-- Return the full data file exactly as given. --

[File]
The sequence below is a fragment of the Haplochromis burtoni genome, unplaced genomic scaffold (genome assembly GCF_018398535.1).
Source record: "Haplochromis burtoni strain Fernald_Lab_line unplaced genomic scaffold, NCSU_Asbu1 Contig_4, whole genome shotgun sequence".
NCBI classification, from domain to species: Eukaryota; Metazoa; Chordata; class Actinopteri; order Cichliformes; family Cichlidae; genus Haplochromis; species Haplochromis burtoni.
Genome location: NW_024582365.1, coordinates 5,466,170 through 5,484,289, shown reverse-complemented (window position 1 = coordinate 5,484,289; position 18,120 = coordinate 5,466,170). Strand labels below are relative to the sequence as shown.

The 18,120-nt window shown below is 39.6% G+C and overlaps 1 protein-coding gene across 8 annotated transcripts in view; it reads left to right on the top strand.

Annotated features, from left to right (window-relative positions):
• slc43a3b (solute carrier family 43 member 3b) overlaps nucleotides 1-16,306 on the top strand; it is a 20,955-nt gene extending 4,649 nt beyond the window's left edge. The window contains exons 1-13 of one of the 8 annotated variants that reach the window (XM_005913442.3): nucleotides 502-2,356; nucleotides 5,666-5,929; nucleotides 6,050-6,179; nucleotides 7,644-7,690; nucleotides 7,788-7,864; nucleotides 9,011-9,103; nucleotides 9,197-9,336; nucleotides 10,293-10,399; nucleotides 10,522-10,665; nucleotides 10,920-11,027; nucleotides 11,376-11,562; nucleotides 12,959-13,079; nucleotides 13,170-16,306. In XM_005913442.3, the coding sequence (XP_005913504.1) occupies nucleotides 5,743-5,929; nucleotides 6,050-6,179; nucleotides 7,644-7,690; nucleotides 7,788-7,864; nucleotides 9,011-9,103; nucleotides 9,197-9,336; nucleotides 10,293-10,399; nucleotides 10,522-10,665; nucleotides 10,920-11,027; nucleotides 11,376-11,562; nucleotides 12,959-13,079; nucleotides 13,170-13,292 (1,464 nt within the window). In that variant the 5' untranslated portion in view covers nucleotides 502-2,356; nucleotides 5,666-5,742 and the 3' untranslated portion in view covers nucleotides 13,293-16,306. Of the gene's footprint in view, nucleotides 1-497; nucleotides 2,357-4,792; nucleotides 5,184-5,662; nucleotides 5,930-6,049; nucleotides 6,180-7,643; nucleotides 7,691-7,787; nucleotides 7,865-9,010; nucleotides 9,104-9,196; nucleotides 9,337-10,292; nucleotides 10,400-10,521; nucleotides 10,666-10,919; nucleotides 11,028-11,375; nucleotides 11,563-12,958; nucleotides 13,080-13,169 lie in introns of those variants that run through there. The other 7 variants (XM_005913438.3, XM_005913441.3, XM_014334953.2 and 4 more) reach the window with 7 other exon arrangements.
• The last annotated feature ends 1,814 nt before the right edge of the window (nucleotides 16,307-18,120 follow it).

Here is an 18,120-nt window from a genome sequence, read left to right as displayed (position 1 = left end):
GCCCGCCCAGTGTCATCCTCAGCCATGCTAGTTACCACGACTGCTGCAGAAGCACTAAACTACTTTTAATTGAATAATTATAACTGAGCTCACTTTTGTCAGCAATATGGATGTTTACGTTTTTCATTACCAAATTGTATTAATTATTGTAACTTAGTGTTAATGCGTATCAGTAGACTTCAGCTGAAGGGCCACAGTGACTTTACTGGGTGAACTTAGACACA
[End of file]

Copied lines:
The sequence below is a fragment of the Haplochromis burtoni genome, unplaced genomic scaffold (genome assembly GCF_018398535.1).
Source record: "Haplochromis burtoni strain Fernald_Lab_line unplaced genomic scaffold, NCSU_Asbu1 Contig_4, whole genome shotgun sequence".
NCBI classification, from domain to species: Eukaryota; Metazoa; Chordata; class Actinopteri; order Cichliformes; family Cichlidae; genus Haplochromis; species Haplochromis burtoni.
Genome location: NW_024582365.1, coordinates 5,466,170 through 5,484,289, shown reverse-complemented (window position 1 = coordinate 5,484,289; position 18,120 = coordinate 5,466,170). Strand labels below are relative to the sequence as shown.

The 18,120-nt window shown below is 39.6% G+C and overlaps 1 protein-coding gene across 8 annotated transcripts in view; it reads left to right on the top strand.

Annotated features, from left to right (window-relative positions):
• slc43a3b (solute carrier family 43 member 3b) overlaps nucleotides 1-16,306 on the top strand; it is a 20,955-nt gene extending 4,649 nt beyond the window's left edge. The window contains exons 1-13 of one of the 8 annotated variants that reach the window (XM_005913442.3): nucleotides 502-2,356; nucleotides 5,666-5,929; nucleotides 6,050-6,179; nucleotides 7,644-7,690; nucleotides 7,788-7,864; nucleotides 9,011-9,103; nucleotides 9,197-9,336; nucleotides 10,293-10,399; nucleotides 10,522-10,665; nucleotides 10,920-11,027; nucleotides 11,376-11,562; nucleotides 12,959-13,079; nucleotides 13,170-16,306. In XM_005913442.3, the coding sequence (XP_005913504.1) occupies nucleotides 5,743-5,929; nucleotides 6,050-6,179; nucleotides 7,644-7,690; nucleotides 7,788-7,864; nucleotides 9,011-9,103; nucleotides 9,197-9,336; nucleotides 10,293-10,399; nucleotides 10,522-10,665; nucleotides 10,920-11,027; nucleotides 11,376-11,562; nucleotides 12,959-13,079; nucleotides 13,170-13,292 (1,464 nt within the window). In that variant the 5' untranslated portion in view covers nucleotides 502-2,356; nucleotides 5,666-5,742 and the 3' untranslated portion in view covers nucleotides 13,293-16,306. Of the gene's footprint in view, nucleotides 1-497; nucleotides 2,357-4,792; nucleotides 5,184-5,662; nucleotides 5,930-6,049; nucleotides 6,180-7,643; nucleotides 7,691-7,787; nucleotides 7,865-9,010; nucleotides 9,104-9,196; nucleotides 9,337-10,292; nucleotides 10,400-10,521; nucleotides 10,666-10,919; nucleotides 11,028-11,375; nucleotides 11,563-12,958; nucleotides 13,080-13,169 lie in introns of those variants that run through there. The other 7 variants (XM_005913438.3, XM_005913441.3, XM_014334953.2 and 4 more) reach the window with 7 other exon arrangements.
• The last annotated feature ends 1,814 nt before the right edge of the window (nucleotides 16,307-18,120 follow it).

Here is an 18,120-nt window from a genome sequence, read left to right as displayed (position 1 = left end):
GCCCGCCCAGTGTCATCCTCAGCCATGCTAGTTACCACGACTGCTGCAGAAGCACTAAACTACTTTTAATTGAATAATTATAACTGAGCTCACTTTTGTCAGCAATATGGATGTTTACGTTTTTCATTACCAAATTGTATTAATTATTGTAACTTAGTGTTAATGCGTATCAGTAGACTTCAGCTGAAGGGCCACAGTGACTTTACTGGGTGAACTTAGACACA